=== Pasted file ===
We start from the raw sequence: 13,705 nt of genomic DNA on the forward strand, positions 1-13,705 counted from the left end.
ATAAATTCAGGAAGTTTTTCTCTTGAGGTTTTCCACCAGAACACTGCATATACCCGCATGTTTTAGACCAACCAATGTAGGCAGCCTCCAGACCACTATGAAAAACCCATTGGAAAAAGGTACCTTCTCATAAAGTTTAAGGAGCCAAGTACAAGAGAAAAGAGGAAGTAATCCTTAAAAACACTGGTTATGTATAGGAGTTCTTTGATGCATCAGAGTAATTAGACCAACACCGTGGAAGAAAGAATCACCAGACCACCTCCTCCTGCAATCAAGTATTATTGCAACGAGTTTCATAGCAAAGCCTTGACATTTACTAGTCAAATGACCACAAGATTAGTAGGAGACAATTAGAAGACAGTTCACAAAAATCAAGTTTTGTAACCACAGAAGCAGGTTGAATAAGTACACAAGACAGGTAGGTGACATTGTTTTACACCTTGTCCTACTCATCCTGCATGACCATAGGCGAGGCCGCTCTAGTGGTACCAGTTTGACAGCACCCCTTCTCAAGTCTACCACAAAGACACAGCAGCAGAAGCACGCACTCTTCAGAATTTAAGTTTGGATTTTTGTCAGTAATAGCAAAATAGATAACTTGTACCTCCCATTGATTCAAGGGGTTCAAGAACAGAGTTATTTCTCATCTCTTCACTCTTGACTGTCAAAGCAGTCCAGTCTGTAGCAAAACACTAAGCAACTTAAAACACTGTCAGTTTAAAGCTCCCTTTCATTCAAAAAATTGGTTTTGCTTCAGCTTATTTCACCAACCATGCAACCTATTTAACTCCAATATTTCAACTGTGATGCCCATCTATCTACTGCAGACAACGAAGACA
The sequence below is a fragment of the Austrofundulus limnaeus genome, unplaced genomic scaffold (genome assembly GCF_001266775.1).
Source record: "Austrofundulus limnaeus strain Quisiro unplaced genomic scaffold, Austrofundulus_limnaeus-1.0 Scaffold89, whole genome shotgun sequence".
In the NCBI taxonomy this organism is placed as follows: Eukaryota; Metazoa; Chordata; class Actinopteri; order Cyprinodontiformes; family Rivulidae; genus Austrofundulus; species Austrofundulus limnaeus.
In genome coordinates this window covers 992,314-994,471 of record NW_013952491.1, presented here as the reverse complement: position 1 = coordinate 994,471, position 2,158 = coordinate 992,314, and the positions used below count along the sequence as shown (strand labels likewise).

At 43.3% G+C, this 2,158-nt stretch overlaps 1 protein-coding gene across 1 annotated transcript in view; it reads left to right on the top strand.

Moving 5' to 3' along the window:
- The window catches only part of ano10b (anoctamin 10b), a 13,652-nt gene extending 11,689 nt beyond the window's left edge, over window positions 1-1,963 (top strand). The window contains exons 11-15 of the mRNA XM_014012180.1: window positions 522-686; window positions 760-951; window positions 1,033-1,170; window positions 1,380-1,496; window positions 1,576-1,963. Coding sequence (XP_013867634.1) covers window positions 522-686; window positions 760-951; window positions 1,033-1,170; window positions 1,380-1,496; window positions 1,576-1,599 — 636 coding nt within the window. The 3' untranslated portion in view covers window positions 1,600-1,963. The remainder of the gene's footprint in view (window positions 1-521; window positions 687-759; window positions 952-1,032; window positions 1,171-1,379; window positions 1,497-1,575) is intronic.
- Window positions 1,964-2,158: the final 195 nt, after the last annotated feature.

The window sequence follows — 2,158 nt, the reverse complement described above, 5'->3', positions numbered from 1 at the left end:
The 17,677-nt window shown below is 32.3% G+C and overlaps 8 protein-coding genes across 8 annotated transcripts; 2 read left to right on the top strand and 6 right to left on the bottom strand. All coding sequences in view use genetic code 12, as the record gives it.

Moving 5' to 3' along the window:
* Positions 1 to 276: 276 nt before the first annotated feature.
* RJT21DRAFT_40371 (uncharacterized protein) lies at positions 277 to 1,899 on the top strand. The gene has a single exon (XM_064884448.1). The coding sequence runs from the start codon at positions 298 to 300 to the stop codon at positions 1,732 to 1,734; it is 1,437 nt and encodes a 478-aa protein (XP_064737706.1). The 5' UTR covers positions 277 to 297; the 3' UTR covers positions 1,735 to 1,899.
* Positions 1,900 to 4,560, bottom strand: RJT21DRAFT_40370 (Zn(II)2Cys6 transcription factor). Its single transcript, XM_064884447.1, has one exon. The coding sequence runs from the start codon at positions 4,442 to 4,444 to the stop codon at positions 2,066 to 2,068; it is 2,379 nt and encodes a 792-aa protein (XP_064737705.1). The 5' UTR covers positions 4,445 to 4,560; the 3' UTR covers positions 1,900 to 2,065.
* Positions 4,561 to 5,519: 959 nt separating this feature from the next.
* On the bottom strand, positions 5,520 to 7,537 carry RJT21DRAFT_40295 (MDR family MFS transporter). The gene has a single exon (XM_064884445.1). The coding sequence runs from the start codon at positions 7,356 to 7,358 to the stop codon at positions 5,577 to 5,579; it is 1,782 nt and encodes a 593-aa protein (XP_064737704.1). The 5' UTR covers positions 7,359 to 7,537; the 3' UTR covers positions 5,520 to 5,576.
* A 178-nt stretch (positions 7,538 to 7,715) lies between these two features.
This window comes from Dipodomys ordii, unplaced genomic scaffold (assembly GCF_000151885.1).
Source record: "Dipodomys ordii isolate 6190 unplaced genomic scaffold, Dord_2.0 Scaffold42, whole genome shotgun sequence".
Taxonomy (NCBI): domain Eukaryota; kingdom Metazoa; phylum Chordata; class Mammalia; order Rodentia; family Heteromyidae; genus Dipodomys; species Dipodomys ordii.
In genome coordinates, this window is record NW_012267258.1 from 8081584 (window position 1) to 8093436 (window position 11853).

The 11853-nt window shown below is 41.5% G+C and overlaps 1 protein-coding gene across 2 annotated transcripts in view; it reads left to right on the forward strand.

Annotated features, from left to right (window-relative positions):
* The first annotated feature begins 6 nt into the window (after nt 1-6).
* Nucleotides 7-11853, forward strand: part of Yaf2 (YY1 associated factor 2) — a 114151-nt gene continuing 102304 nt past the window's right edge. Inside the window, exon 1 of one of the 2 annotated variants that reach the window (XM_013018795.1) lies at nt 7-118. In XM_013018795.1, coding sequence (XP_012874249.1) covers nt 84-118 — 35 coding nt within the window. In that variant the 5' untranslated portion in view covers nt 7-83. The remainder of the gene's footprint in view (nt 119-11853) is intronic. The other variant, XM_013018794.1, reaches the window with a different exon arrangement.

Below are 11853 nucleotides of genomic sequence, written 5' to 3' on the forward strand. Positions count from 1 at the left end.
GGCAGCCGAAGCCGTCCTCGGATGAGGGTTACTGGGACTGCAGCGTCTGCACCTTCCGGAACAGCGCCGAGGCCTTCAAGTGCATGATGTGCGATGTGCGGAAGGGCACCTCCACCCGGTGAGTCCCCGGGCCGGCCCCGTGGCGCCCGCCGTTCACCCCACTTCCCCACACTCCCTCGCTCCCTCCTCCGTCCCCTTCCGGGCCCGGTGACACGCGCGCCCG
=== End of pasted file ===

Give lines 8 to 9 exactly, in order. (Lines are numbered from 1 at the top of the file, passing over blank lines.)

Moving 5' to 3' along the window:
- The window catches only part of ano10b (anoctamin 10b), a 13,652-nt gene extending 11,689 nt beyond the window's left edge, over window positions 1-1,963 (top strand). The window contains exons 11-15 of the mRNA XM_014012180.1: window positions 522-686; window positions 760-951; window positions 1,033-1,170; window positions 1,380-1,496; window positions 1,576-1,963. Coding sequence (XP_013867634.1) covers window positions 522-686; window positions 760-951; window positions 1,033-1,170; window positions 1,380-1,496; window positions 1,576-1,599 — 636 coding nt within the window. The 3' untranslated portion in view covers window positions 1,600-1,963. The remainder of the gene's footprint in view (window positions 1-521; window positions 687-759; window positions 952-1,032; window positions 1,171-1,379; window positions 1,497-1,575) is intronic.